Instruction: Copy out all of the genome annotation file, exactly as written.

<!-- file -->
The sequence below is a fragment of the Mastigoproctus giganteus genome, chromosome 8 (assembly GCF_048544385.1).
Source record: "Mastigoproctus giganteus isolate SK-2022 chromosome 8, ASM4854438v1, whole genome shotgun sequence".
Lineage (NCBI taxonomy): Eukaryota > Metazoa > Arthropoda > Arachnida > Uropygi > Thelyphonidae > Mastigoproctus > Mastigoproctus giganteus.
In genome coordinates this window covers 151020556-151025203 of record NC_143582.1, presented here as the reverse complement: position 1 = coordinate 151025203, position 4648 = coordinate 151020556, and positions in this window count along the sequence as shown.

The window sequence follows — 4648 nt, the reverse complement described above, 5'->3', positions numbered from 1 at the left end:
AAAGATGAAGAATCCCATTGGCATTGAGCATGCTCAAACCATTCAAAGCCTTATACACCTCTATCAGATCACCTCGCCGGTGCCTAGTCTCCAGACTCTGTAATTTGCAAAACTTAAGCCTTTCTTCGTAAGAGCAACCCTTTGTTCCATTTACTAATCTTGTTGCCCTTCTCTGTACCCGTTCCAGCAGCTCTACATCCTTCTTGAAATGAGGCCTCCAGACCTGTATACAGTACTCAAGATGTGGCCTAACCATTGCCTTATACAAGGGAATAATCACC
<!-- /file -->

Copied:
The sequence below is a fragment of the Mastigoproctus giganteus genome, chromosome 8 (assembly GCF_048544385.1).
Source record: "Mastigoproctus giganteus isolate SK-2022 chromosome 8, ASM4854438v1, whole genome shotgun sequence".
Lineage (NCBI taxonomy): Eukaryota > Metazoa > Arthropoda > Arachnida > Uropygi > Thelyphonidae > Mastigoproctus > Mastigoproctus giganteus.
In genome coordinates this window covers 151020556-151025203 of record NC_143582.1, presented here as the reverse complement: position 1 = coordinate 151025203, position 4648 = coordinate 151020556, and positions in this window count along the sequence as shown.

The window sequence follows — 4648 nt, the reverse complement described above, 5'->3', positions numbered from 1 at the left end:
AAAGATGAAGAATCCCATTGGCATTGAGCATGCTCAAACCATTCAAAGCCTTATACACCTCTATCAGATCACCTCGCCGGTGCCTAGTCTCCAGACTCTGTAATTTGCAAAACTTAAGCCTTTCTTCGTAAGAGCAACCCTTTGTTCCATTTACTAATCTTGTTGCCCTTCTCTGTACCCGTTCCAGCAGCTCTACATCCTTCTTGAAATGAGGCCTCCAGACCTGTATACAGTACTCAAGATGTGGCCTAACCATTGCCTTATACAAGGGAATAATCACC